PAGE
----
“It’s a pleasure,” Diana beamed, “could I-“ she stopped, thinking of how to delicately ask the next question, “I’m a bit of a history buff and would be honoured to perhaps take a look at the photo?”
“Oh yes of course dear,” the elderly man cocked his head in the direction of his son, instructing him to hand it over, “doesn’t he look so similar.”
“Yes,” Diana managed to contain the amused gasp, “not so much with the moustache though.”
The older man laughed.
“It was a bit dramatic, even for that time,” he admitted, “but Benoit was one hell of a pilot, there wasn’t an enemy gunner who didn’t wet themselves at the prospect of facing ‘The Copper Prince’ in a dogfight!”
“I’m sorry, the what?” Matthew summoned every inch of control not to combust with laughter.
“Yeah, he hated it but too bad you don’t get to pick your call sign,” he shook his head, “we got the idea from the girls in the postal barracks, always swooning over the handsome prince with the copper hair. They made up all sorts of ridiculously romantic backstories for him. Really, we knew very little about him so for all we knew they may have been right.”
“Could I perhaps snap a quick photo on my phone, I’m sure Baldwin’s mother would like to see her father as a young man?”
“I insist!” The soldier returned and Diana ignored the side-eye Matthew was shooting her as she snapped the picture and included every member of the family in a group message with strict instructions that Baldwin was not to know.
She had her time planned.
“You needed me for something?” Baldwin joined Diana in the room made up for the children.
Both twins were in bed but still listening intently to Diana’s story.
“Not me, these two insisted you sit in on the latest bedtime story, which you are interrupting.”
“Alright,” he shrugged, taking a seat by the door, “pray continue.”
“Thank you,” Diana turned back to the children, “where was I?”
“Oh, the prince didn’t want the room full of silver-“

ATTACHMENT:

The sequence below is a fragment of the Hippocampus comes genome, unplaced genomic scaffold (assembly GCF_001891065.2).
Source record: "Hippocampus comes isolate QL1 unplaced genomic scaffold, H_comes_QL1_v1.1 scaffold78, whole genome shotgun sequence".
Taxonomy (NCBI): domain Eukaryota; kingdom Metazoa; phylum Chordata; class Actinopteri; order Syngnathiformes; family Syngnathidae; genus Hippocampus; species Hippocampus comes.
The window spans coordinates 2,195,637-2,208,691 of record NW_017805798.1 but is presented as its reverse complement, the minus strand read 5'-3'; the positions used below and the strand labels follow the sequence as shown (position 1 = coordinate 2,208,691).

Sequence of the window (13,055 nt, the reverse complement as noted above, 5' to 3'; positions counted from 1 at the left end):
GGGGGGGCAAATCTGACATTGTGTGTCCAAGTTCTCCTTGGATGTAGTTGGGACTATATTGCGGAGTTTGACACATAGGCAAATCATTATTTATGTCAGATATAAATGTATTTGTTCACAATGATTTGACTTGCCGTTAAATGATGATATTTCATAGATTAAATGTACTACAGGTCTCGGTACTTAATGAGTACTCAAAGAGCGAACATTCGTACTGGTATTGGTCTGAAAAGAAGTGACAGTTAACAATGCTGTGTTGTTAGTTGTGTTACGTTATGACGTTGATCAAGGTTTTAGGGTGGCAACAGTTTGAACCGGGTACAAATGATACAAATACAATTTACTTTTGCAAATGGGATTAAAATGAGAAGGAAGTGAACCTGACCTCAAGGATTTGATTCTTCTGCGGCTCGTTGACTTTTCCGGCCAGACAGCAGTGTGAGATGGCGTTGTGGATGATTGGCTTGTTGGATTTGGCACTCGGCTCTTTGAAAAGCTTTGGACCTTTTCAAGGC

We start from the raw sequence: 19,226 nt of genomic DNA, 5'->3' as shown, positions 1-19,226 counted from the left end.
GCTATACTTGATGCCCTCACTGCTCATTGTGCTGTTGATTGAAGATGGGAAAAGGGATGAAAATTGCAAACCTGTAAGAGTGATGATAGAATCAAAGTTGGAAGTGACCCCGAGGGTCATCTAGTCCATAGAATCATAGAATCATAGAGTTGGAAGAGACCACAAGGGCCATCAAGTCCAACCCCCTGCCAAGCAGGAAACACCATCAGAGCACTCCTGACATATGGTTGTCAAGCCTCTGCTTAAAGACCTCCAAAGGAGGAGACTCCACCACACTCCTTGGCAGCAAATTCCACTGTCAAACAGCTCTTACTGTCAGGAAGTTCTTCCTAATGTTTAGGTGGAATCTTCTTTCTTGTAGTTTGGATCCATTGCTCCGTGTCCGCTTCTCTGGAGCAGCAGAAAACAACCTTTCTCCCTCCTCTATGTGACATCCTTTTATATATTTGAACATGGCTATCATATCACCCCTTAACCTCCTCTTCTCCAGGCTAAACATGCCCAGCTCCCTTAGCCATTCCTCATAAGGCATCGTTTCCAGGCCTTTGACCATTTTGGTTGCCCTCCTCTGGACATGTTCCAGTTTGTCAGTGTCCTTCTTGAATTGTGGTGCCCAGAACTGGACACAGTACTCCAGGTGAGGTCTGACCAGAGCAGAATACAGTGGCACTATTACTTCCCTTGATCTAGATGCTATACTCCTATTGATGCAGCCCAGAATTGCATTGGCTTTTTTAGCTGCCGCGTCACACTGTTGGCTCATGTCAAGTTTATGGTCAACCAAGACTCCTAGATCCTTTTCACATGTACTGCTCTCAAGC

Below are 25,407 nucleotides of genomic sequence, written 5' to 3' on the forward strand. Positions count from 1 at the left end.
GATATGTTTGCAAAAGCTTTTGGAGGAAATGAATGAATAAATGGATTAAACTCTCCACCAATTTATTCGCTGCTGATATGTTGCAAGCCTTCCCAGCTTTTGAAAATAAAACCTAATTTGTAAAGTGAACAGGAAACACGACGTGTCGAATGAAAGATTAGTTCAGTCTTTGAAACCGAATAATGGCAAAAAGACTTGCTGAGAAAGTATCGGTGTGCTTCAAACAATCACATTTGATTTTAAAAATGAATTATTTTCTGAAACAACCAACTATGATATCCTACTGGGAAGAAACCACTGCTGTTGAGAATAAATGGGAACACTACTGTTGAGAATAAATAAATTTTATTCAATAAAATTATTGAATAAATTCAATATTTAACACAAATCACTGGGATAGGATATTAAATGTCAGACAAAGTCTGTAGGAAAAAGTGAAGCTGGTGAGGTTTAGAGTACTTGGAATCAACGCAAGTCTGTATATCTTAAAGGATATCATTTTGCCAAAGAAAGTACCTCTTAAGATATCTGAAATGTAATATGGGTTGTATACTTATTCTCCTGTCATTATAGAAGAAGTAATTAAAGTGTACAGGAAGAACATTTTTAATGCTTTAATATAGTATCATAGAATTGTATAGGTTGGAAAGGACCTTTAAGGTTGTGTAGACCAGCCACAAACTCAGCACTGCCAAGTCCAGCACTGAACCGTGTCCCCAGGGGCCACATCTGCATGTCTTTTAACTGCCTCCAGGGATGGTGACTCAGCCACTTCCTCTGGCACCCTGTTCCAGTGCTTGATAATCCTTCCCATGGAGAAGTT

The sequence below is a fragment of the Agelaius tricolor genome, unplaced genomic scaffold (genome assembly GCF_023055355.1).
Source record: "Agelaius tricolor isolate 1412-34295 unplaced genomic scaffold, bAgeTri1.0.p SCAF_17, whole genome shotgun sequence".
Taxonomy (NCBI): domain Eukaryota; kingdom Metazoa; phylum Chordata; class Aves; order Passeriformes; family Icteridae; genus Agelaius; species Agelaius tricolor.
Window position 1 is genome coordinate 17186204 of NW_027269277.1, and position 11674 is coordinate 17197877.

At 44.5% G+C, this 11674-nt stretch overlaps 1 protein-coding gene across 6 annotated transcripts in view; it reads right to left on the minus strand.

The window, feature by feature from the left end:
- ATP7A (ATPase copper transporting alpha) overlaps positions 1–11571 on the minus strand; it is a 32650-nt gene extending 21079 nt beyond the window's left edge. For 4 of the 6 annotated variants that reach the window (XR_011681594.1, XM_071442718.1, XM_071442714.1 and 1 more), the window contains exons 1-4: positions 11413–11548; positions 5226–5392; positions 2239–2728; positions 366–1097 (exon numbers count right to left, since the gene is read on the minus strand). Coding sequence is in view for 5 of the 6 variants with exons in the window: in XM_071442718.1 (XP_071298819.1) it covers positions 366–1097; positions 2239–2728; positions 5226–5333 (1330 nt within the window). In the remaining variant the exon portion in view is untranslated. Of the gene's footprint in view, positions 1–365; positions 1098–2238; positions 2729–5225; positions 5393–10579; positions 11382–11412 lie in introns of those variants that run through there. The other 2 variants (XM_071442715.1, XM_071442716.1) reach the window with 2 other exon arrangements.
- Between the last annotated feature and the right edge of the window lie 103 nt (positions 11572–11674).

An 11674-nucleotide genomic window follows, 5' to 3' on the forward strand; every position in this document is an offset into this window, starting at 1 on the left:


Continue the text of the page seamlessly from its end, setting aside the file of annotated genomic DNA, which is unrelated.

“Yes that’s right Becca,” Diana praised, “because he wanted more. So, the enchantress offered him a second door and when he stepped through, the room was full to the ceiling with gold and precious jewels.”
“Accepting a high instant return is always more advisable that gambling an unknown, of course he too it!” Baldwin rolled his eyes.
“But he didn’t,” Diana smiled, “if the first room had silver and the second had gold and jewels, just imagine the riches beyond the third. At least, that’s what he told himself.”
“Then he’s an idiot.”
“No, he was greedy, even when his wife begged him to take it the gold he swore to her on his thick and manly moustache that the third door would be worth the risk and so he took it.”
“What was in the room?” Baldwin asked, surprisingly involved in the tale.
“No silver, no gold, no riches,” Diana sighed dramatically, “as soon as he crossed the threshold he was transformed into a bronze statue.”
“See, I told you, never go for the unknown quantity. He’s an idiot!” Baldwin snorted in derision.
“He was,” Diana admitted, “but that’s not what his people called him after that.”
“What did they call him?” Philip asked with interest.
“Ask your Uncle,” she smiled widely, teeing up her shot, “what would you call a prince who was forced to spend eternity as a copper coloured statue.”
“The Bronze Buffoon?” He offered to giggles from the children.
“Good suggestion but no, they called him,” she looked between the twins before fixing her brother with an unwavering stare, “the Copper Prince!”